Russia controlled most of the area that is now Alaska from the late 1700s until 1867, when it was purchased by U.S. Secretary of State William Seward for $7.2 million, or about two cents an acre. During World War II, the Japanese occupied two Alaskan islands, Attu and Kiska, for 15 months.
The U.S. purchased Alaska from Russia in 1867. In the 1890s, gold rushes in Alaska and the nearby Yukon Territory brought thousands of miners and settlers to Alaska . Alaska was granted territorial status in 1912 by the United States of America. Alaska was granted U.S. statehood on January 3, 1959.
There are two main reasons. First, Canada wasn’t its own country in 1867. Second, Great Britain controlled the Canadian colonies. Russia did not want to sell Alaska to its rival.
ALASKA was a Russian colony from 1744 until the USA bought it in 1867 for $7,200,000. It was made a state in 1959. Hawaii was a kingdom until 1893 and became a republic in 1894. It then ceded itself to the USA in 1898 and became a state in 1959.
On a clear day, you could climb a hill on Cape Prince of Wales and maybe make out mainland Siberia, just fifty miles away. But it’s much easier to get a view of Russia view by heading out into the Bering Strait to one of America’s weirdest destinations: Little Diomede Island.
On March 30, 1867, the United States reached an agreement to purchase Alaska from Russia for a price of $7.2 million. The Treaty with Russia was negotiated and signed by Secretary of State William Seward and Russian Minister to the United States Edouard de Stoeckl.
The Last Frontier
The treaty — setting the price at $7.2 million , or about $125 million today — was negotiated and signed by Eduard de Stoeckl, Russia’s minister to the United States, and William H. Seward, the American secretary of state.
Russia did not sell Alaska to the United States in 1867. The Russia government only leased the region to the U.S. for an indefinite span of time. Now there are many in Russia who think the span has run its course, and they want Alaska back . It is a favorite theme of extreme Russian nationalists.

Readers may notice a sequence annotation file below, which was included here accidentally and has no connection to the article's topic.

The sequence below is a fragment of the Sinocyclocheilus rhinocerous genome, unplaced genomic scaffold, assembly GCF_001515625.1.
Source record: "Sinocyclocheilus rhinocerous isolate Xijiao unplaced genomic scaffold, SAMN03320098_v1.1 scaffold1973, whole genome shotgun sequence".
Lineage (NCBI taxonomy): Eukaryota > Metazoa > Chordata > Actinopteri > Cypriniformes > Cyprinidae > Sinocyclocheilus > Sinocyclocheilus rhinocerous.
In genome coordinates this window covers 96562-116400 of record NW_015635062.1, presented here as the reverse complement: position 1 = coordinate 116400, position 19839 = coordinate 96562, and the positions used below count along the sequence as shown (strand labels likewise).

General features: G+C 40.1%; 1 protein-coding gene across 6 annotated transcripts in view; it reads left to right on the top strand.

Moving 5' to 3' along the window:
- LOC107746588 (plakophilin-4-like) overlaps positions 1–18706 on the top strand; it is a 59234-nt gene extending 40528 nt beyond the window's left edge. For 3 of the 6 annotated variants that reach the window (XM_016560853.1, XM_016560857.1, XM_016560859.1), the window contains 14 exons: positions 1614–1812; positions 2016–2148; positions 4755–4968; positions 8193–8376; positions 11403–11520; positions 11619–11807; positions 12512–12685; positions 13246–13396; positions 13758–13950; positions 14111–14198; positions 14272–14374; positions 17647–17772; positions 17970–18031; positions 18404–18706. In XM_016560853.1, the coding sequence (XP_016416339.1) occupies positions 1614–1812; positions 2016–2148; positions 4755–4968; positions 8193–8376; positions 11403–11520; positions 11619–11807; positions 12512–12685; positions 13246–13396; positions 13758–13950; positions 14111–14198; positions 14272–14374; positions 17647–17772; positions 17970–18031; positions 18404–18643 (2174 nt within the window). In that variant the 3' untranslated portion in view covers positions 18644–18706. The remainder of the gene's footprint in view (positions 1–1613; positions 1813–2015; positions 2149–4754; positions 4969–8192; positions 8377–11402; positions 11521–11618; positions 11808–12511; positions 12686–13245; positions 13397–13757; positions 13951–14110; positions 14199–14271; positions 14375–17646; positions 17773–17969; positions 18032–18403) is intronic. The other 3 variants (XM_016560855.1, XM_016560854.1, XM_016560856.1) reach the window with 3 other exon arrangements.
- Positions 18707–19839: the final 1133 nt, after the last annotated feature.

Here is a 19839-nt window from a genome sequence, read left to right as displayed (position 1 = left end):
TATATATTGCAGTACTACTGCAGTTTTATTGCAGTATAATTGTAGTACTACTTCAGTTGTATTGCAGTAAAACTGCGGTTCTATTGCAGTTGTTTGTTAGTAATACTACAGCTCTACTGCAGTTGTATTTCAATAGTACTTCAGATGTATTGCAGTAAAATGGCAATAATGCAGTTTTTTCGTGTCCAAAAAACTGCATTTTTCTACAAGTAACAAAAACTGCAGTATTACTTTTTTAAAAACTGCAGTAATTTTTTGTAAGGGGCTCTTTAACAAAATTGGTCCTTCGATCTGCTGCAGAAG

On October 18, 1867, the U.S. formally takes possession of Alaska after purchasing the territory from Russia for $7.2 million, or less than two cents an acre. Negotiations between Seward (1801-1872) and the Russian minister to the U.S. , Eduard de Stoeckl, began in March 1867.
1867: Alaska territory purchased from Russia for $7 million. 1898: Hawaii annexed as a United States territory. 1959: Alaska and Hawaii admitted, respectively, as the 49th and 50th states of the Union.
The Russians were primarily interested in the abundance of fur-bearing mammals on Alaska’s coast, as stocks had been depleted by over hunting in Siberia. In 1784, with encouragement from Empress Catherine the Great, explorer Grigory Shelekhov founded Russia’s first permanent settlement in Alaska at Three Saints Bay.
Alaska runs a program called the Alaska Permanent Fund, which, per the state website, allots an equal amount of the state’s oil royalties to every resident through an annual dividend. In 2018, that dividend came out to $1,600 per person.